Adieu O’Day: Seattle DJ Leaves The Air After 25 Years

March 14, 1985
Tomorrow marks the close of an era in Seattle broadcasting when a local radio legend, Pat O’Day, ends a quarter of a century on the airwaves.
O’Day, 50, the morning personality on KKMI _ and a trend-setting top jock since 1959 _ will have his last shift before the mike from 5:30 a.m. to 10 a.m. He was fired last week by the new, Tucson-based owners of the station which O’Day built from the ground up.

KKMI is being operated on an austerity basis until the new owners take over April 29.

Three weeks ago, O’Day himself terminated most of the rest of the air staff he had assembled a year ago for the station. At the time, he said he had been asked to stay on by the new owners _ but they changed their minds and gave him notice.

The station will change its call letters to KQKT.

After brief stints in Longview and Yakima, O’Day began his Seattle radio career in 1959 at KAYO. But it was in 1960, after he joined KJR, that he began making broadcast history. As a Top-40 station, KJR owned the town, and O’Day charted new standards as a raucous, fun-loving, fast-talking teen idol.

“I remember one rating period, in afternoon drive, I had a 48 share in Pulse,” O’Day said. Although the Pulse audience-measuring firm no longer exists, today’s Arbitron rating service gives no present-day radio station much over a 10 “share,” or percentage of the listening audience.

Keeping pace with young people’s entertainment needs in the early 1960s, O’Day began promoting teen dances at the old Spanish Castle at Midway and also in Bremerton. At the same time, he advanced through the broadcasting ranks, becoming program director and then general manager of KJR.

O’Day and others eventually developed Concerts West, a national booking agency which brought the Rolling Stones to Seattle and helped place O’Day on concert tours with such entertainers as Elvis Presley.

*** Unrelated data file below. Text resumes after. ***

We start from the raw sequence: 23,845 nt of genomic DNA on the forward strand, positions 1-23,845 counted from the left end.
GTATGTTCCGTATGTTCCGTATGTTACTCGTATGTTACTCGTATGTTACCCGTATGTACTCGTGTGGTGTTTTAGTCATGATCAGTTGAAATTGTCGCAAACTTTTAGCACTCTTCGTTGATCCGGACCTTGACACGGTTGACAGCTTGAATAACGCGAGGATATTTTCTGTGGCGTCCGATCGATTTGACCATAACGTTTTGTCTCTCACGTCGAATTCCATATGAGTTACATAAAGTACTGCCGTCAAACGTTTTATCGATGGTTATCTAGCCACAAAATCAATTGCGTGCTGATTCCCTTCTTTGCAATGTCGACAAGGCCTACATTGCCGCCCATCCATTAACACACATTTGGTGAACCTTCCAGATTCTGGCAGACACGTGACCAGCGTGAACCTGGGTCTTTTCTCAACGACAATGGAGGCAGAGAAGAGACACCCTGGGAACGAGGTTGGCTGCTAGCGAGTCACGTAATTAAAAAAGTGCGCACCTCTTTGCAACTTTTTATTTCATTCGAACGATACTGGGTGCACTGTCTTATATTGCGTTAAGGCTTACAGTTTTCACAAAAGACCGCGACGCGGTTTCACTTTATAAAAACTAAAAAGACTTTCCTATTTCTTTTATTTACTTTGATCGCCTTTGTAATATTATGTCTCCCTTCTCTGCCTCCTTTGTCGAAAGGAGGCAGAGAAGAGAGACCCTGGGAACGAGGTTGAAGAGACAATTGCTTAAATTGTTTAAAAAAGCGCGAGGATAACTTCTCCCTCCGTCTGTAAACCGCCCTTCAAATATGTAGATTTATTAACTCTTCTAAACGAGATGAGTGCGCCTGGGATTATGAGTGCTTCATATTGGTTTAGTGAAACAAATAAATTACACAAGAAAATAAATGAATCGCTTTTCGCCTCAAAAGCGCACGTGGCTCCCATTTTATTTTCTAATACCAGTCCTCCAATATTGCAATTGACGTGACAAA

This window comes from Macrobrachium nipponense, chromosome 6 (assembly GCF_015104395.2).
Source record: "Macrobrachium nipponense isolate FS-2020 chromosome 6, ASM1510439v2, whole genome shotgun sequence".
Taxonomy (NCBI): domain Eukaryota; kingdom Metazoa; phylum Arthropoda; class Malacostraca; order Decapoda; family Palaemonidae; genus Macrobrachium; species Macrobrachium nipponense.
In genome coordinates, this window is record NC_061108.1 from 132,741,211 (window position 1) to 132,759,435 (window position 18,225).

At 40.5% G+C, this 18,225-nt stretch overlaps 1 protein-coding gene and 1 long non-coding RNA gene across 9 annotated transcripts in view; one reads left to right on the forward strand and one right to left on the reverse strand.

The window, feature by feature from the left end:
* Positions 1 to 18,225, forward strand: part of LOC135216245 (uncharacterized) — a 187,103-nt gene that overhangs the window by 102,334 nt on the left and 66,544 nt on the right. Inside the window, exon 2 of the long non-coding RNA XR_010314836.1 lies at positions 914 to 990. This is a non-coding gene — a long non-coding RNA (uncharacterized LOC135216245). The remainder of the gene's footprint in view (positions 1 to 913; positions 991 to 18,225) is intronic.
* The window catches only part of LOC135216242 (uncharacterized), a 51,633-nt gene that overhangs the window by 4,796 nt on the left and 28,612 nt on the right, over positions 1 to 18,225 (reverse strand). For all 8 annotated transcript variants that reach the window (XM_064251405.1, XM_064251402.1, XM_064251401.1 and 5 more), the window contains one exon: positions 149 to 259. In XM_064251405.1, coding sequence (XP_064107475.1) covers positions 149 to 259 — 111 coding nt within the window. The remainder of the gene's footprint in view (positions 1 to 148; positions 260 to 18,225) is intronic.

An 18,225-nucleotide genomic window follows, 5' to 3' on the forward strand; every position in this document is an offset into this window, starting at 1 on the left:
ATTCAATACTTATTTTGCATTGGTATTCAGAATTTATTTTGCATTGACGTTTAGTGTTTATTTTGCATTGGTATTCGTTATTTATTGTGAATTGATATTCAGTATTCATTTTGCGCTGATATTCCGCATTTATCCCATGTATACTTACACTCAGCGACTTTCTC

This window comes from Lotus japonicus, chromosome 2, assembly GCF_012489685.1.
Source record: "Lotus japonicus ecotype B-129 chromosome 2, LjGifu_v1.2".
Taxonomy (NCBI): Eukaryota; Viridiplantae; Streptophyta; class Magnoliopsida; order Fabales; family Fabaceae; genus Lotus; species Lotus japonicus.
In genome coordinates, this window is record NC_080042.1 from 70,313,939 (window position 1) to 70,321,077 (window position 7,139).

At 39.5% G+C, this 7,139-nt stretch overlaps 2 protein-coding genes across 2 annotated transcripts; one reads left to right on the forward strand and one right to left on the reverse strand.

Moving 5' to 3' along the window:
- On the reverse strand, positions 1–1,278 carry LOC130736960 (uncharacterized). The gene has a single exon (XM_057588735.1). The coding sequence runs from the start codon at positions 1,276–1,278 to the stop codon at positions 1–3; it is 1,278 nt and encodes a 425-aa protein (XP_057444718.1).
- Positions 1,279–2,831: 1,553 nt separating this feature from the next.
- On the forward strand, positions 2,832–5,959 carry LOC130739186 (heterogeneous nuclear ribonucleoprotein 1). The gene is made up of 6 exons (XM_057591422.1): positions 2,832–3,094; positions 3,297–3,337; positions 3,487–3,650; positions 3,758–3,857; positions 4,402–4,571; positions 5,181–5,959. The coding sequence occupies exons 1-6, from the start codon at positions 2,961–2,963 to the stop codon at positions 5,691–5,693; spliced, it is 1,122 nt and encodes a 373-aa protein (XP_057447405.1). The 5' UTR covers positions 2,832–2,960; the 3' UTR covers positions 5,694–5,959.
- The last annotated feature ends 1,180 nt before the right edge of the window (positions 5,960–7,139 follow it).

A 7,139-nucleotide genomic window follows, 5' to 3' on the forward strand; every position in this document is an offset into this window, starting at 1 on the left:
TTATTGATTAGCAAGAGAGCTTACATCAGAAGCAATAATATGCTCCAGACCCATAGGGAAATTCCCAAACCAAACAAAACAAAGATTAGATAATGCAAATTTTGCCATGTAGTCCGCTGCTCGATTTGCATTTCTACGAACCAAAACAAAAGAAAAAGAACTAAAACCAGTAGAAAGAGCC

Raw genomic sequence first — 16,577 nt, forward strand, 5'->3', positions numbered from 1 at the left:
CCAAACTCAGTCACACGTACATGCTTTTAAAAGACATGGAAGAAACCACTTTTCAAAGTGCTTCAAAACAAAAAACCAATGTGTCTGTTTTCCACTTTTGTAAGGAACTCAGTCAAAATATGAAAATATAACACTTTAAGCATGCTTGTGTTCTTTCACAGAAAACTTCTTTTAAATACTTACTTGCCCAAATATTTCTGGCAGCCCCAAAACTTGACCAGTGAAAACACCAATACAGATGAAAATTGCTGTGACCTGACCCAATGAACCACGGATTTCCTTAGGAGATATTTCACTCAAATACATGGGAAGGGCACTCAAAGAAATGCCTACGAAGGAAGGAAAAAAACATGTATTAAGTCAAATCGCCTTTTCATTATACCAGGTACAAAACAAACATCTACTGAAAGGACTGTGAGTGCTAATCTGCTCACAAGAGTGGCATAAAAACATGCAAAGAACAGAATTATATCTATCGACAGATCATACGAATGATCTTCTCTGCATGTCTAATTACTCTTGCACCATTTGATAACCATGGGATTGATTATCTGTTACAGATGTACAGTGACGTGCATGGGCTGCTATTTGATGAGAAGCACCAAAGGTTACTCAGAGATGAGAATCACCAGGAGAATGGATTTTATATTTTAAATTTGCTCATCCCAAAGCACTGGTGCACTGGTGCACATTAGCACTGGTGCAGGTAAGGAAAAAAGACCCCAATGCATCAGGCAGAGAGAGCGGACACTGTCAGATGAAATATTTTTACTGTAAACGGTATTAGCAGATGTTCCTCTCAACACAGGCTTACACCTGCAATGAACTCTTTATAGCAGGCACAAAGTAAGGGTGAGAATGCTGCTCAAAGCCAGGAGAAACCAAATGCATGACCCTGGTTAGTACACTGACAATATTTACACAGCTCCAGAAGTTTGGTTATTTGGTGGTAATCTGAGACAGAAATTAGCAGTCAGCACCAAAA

In 1976, he formed O’Day Broadcasting and purchased stations in Hawaii and Seattle. His Seattle station was KYYX, a contemporary-music station, and three years later he added KXA to his operation, changing it from a classical-music format to golden oldies. O’Day had initial success but eventually found himself facing bankruptcy.

“I made $1 million in 1977,” O’Day recalled, “but my interest payments also amounted to $1 million.”

In April 1984, KXA and KYYX were bought by a new firm: Madison Park Broadcasting. O’Day was retained as morning personality and station manager at KYYX, which was renamed KKMI. Madison Park Broadcasting, however, began efforts to sell the station last October.

The consummate promoter, O’Day had scheduled a Mexican cruise for listeners next week; thus he was due to take some time off after Friday. Now, he will not be returning to the air.

“I am not pleased,” O’Day said. “But I am not depressed.

“I may turn my back on broadcasting,” he added.

The adult-contemporary format at KKMI was working, he said, but he was not able to get enough people to sample the station: “It’s a very competitive radio market.”

More cheerfully, though, he added: “There’s never an ending, only a new beginning. Orson Welles said that … on the NBC 50th anniversary telecast … about Richard Nixon.”

O’Day spoke gingerly of disc jockeys he had fired.

“I always tried to make a positive thing out of it, explaining why things weren’t working, what they might be doing wrong.”

He paused. “I can’t think of any firing that came back to haunt me. No one became a big star.”

On the other hand, those who left KJR voluntarily for other stations include Charlie Brown, now at KUBE, and Tom Murphy and Larry Lujack, now Los Angeles and Chicago personalities who have established national reputations.

O’Day said his biggest disappointment might be not being able to broadcast Seattle’s Seafair hydroplane race this year. In hydros, too, he became an energetic promoter, broadcasting races for 18 years.

In 1977, only his KYYX broadcast the race, but interest by other stations grew, and broadcasts again proliferated. This year, however, only one radio station will be authorized by Seafair officials to broadcast the event.

O’Day said he would have some small role in operating KXA until it, too, is sold.

Author: Victor Stredicke

Former radio columnist for the Seattle Times (1964-1989). --- View other articles by Victor Stredicke

2 thoughts on “Adieu O’Day: Seattle DJ Leaves The Air After 25 Years

  1. I very briefly worked at KKMI. The studio was in Madison Park and it was live, except on the weekends. I was never on the air.

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